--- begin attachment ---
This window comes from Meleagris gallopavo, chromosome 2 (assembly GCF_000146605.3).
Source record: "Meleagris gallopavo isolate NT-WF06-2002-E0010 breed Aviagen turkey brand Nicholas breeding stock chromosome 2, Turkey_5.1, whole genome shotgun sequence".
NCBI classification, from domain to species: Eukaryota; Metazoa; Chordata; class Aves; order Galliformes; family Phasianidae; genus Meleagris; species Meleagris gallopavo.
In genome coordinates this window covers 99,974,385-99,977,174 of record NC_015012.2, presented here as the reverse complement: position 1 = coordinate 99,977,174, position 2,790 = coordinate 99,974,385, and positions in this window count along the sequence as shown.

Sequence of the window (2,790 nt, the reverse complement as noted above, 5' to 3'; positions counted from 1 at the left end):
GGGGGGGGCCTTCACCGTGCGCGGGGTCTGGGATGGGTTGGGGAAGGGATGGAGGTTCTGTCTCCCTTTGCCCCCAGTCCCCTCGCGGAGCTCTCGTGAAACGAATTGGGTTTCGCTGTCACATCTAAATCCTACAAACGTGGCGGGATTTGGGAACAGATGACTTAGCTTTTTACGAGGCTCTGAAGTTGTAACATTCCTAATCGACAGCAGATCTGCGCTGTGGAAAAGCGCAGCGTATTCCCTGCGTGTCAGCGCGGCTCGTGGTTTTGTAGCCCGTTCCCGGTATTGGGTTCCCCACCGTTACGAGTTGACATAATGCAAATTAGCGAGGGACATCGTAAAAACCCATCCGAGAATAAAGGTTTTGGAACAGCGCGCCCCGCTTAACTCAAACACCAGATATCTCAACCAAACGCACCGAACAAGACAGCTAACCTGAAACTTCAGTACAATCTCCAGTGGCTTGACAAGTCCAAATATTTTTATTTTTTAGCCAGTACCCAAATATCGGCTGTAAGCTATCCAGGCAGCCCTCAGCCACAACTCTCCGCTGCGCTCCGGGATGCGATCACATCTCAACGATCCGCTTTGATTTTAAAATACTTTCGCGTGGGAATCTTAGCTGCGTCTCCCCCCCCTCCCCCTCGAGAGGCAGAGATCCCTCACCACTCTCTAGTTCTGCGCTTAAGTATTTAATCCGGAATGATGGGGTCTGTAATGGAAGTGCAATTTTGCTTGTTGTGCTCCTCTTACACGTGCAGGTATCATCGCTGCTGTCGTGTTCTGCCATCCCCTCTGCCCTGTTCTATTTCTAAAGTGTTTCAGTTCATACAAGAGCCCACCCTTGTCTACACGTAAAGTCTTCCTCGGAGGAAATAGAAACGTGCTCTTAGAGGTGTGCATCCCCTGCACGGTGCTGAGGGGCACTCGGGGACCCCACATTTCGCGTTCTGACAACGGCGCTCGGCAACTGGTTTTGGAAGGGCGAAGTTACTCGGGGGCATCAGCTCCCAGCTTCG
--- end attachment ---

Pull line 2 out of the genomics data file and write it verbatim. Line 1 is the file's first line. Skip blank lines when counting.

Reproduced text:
Source record: "Meleagris gallopavo isolate NT-WF06-2002-E0010 breed Aviagen turkey brand Nicholas breeding stock chromosome 2, Turkey_5.1, whole genome shotgun sequence".